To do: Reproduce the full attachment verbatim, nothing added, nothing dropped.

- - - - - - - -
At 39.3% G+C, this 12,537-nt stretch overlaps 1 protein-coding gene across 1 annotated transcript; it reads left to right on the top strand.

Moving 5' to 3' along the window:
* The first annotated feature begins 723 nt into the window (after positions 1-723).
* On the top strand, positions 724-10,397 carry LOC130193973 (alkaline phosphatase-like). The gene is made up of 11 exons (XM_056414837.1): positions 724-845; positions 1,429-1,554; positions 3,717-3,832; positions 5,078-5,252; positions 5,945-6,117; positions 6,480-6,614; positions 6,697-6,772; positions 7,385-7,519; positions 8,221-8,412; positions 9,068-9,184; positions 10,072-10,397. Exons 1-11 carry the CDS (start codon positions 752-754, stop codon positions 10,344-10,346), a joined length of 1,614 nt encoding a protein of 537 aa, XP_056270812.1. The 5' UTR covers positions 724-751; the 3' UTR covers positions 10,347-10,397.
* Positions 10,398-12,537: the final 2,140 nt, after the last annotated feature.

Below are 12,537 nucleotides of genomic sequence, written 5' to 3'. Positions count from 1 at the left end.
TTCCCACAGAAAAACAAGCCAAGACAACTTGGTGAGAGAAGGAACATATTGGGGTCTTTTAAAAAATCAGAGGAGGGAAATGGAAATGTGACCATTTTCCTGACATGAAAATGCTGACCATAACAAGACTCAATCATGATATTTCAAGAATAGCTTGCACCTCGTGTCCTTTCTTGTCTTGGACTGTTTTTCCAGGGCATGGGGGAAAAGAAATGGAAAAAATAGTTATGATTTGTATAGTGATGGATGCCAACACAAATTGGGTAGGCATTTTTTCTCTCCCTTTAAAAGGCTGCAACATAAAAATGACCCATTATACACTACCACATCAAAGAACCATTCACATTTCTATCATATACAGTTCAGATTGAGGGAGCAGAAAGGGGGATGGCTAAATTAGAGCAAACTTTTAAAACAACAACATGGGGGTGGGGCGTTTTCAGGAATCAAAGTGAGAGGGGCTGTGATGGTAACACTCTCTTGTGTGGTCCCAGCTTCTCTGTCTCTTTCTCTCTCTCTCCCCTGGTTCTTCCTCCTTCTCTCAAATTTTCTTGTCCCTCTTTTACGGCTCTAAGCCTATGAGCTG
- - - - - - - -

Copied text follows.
At 39.3% G+C, this 12,537-nt stretch overlaps 1 protein-coding gene across 1 annotated transcript; it reads left to right on the top strand.

Moving 5' to 3' along the window:
* The first annotated feature begins 723 nt into the window (after positions 1-723).
* On the top strand, positions 724-10,397 carry LOC130193973 (alkaline phosphatase-like). The gene is made up of 11 exons (XM_056414837.1): positions 724-845; positions 1,429-1,554; positions 3,717-3,832; positions 5,078-5,252; positions 5,945-6,117; positions 6,480-6,614; positions 6,697-6,772; positions 7,385-7,519; positions 8,221-8,412; positions 9,068-9,184; positions 10,072-10,397. Exons 1-11 carry the CDS (start codon positions 752-754, stop codon positions 10,344-10,346), a joined length of 1,614 nt encoding a protein of 537 aa, XP_056270812.1. The 5' UTR covers positions 724-751; the 3' UTR covers positions 10,347-10,397.
* Positions 10,398-12,537: the final 2,140 nt, after the last annotated feature.

Below are 12,537 nucleotides of genomic sequence, written 5' to 3'. Positions count from 1 at the left end.
TTCCCACAGAAAAACAAGCCAAGACAACTTGGTGAGAGAAGGAACATATTGGGGTCTTTTAAAAAATCAGAGGAGGGAAATGGAAATGTGACCATTTTCCTGACATGAAAATGCTGACCATAACAAGACTCAATCATGATATTTCAAGAATAGCTTGCACCTCGTGTCCTTTCTTGTCTTGGACTGTTTTTCCAGGGCATGGGGGAAAAGAAATGGAAAAAATAGTTATGATTTGTATAGTGATGGATGCCAACACAAATTGGGTAGGCATTTTTTCTCTCCCTTTAAAAGGCTGCAACATAAAAATGACCCATTATACACTACCACATCAAAGAACCATTCACATTTCTATCATATACAGTTCAGATTGAGGGAGCAGAAAGGGGGATGGCTAAATTAGAGCAAACTTTTAAAACAACAACATGGGGGTGGGGCGTTTTCAGGAATCAAAGTGAGAGGGGCTGTGATGGTAACACTCTCTTGTGTGGTCCCAGCTTCTCTGTCTCTTTCTCTCTCTCTCCCCTGGTTCTTCCTCCTTCTCTCAAATTTTCTTGTCCCTCTTTTACGGCTCTAAGCCTATGAGCTG